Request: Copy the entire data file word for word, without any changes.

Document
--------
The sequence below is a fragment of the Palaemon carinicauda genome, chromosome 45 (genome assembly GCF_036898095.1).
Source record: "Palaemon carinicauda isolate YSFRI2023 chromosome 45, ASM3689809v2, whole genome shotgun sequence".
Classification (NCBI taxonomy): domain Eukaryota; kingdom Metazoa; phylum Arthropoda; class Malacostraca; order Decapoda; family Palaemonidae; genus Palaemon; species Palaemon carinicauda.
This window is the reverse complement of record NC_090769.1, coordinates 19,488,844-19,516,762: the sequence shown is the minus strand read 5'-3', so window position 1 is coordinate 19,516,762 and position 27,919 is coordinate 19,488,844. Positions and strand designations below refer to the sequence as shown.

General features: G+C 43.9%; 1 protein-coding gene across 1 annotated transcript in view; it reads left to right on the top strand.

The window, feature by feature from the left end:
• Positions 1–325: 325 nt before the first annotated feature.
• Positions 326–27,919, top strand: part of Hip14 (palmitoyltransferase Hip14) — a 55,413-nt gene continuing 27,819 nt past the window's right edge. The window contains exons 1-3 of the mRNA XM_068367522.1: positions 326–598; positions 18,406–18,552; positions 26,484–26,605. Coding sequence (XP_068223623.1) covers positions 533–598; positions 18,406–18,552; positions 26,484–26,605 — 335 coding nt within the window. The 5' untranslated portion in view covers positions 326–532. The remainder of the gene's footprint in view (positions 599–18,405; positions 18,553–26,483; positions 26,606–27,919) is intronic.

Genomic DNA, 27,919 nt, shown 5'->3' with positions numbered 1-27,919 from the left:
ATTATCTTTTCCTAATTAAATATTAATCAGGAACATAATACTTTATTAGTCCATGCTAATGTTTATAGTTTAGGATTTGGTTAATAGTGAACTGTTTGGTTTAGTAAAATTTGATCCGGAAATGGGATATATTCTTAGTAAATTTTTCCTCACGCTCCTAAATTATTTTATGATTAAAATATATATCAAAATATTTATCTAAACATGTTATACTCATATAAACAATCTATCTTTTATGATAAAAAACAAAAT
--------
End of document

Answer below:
The sequence below is a fragment of the Palaemon carinicauda genome, chromosome 45 (genome assembly GCF_036898095.1).
Source record: "Palaemon carinicauda isolate YSFRI2023 chromosome 45, ASM3689809v2, whole genome shotgun sequence".
Classification (NCBI taxonomy): domain Eukaryota; kingdom Metazoa; phylum Arthropoda; class Malacostraca; order Decapoda; family Palaemonidae; genus Palaemon; species Palaemon carinicauda.
This window is the reverse complement of record NC_090769.1, coordinates 19,488,844-19,516,762: the sequence shown is the minus strand read 5'-3', so window position 1 is coordinate 19,516,762 and position 27,919 is coordinate 19,488,844. Positions and strand designations below refer to the sequence as shown.

General features: G+C 43.9%; 1 protein-coding gene across 1 annotated transcript in view; it reads left to right on the top strand.

The window, feature by feature from the left end:
• Positions 1–325: 325 nt before the first annotated feature.
• Positions 326–27,919, top strand: part of Hip14 (palmitoyltransferase Hip14) — a 55,413-nt gene continuing 27,819 nt past the window's right edge. The window contains exons 1-3 of the mRNA XM_068367522.1: positions 326–598; positions 18,406–18,552; positions 26,484–26,605. Coding sequence (XP_068223623.1) covers positions 533–598; positions 18,406–18,552; positions 26,484–26,605 — 335 coding nt within the window. The 5' untranslated portion in view covers positions 326–532. The remainder of the gene's footprint in view (positions 599–18,405; positions 18,553–26,483; positions 26,606–27,919) is intronic.

Genomic DNA, 27,919 nt, shown 5'->3' with positions numbered 1-27,919 from the left:
ATTATCTTTTCCTAATTAAATATTAATCAGGAACATAATACTTTATTAGTCCATGCTAATGTTTATAGTTTAGGATTTGGTTAATAGTGAACTGTTTGGTTTAGTAAAATTTGATCCGGAAATGGGATATATTCTTAGTAAATTTTTCCTCACGCTCCTAAATTATTTTATGATTAAAATATATATCAAAATATTTATCTAAACATGTTATACTCATATAAACAATCTATCTTTTATGATAAAAAACAAAAT